Despite Congress’ better attitude this year the Department must have some concerns as they released a strongly worded article yesterday detailing the reasons why no more aircraft are needed. This reads in part “..defense officials agreed with the subcommittee’s leaders, Sens. Thomas Carper and John McCain, that the C-17, in addition to the C-5, has been critical to airlift in and out of Iraq and Afghanistan. However, they said, the military’s current fleet of 223 C-17s and 111 C-5s is more than enough airlift capability for years to come.” It also contains a threat as last year that the President “.. has promised to veto any legislation that provides for more C-17s.”.

Does that mean there will be no more U.S. orders for the C-17? It might, and it might not. Congress is loathe to end programs like this that are not only successful, used and provide several hundred jobs across the U.S. Boeing certainly would like to keep the line going. The defense budget looks like it may make it to the floor of the Senate and House without C-17. That allows floor amendments and the conference committee to add the transports. If the Congressional leadership is disciplined it may end up without additions.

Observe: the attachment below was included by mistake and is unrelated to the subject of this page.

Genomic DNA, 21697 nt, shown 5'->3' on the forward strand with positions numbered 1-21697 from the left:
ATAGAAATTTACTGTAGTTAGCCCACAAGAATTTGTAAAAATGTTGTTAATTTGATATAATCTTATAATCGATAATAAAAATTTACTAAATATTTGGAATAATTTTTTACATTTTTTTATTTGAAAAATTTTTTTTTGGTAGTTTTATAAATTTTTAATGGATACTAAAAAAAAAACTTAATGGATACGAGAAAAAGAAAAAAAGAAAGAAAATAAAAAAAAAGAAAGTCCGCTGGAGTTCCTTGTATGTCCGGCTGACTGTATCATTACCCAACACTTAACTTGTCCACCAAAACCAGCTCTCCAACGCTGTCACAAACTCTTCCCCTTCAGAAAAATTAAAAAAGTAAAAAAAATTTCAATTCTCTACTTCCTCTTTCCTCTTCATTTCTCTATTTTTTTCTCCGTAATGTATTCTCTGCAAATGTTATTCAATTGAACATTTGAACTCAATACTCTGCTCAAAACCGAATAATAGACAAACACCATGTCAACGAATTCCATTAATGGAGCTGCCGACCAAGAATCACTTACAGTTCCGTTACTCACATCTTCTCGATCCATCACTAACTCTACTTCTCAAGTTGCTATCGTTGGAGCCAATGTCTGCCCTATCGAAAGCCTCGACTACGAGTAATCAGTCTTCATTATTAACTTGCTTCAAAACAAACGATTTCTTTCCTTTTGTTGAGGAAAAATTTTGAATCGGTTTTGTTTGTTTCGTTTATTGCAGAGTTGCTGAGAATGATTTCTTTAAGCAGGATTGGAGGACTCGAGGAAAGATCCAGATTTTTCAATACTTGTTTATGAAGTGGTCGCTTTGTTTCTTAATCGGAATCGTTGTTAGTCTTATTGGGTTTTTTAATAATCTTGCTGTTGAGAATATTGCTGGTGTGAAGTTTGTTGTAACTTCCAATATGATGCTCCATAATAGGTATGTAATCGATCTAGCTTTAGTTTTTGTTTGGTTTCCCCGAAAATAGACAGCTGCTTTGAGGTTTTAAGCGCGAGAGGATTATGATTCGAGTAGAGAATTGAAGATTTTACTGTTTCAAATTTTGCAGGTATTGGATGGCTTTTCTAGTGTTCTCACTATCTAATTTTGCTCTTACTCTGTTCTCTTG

The other concern is how well Congress believes Obama will veto the bill over a few billion spent on the C-17. If they don’t think he will in the end as happened last year then the aircraft quantity may increase.

Photo from TMWolf Flickr photostream.

Share this:
Share this page via Email Share this page via Stumble Upon Share this page via Digg this Share this page via Facebook Share this page via Twitter

Boeing and Antonov Follow EADS and Submit KC-X Proposals

Boeing (BA) submitted their proposal for the KC-X aerial tanker program a day after rival EADS (EADS:P) did. Today was the day it was formally due, EADS coming in a little early. The Boeing proposal stresses their cost and size benefits over competing EADS with their larger A330 based aircraft. Boeing is basing their bid on a modified 767 airliner with advanced avionics from the yet to enter service 787.

Also U.S. Aerospace and Antonov submitted their competing proposal after losing a bid to delay things sixty days. There total cost is under thirty billion for a contract the Air Force has estimated at $37.5 billion based on an aircraft cost of only $150 million each.

The Air Force plan is to award the contract in four months. The three bids may make the competition’s source selection last longer and may also raise the chance of a protest.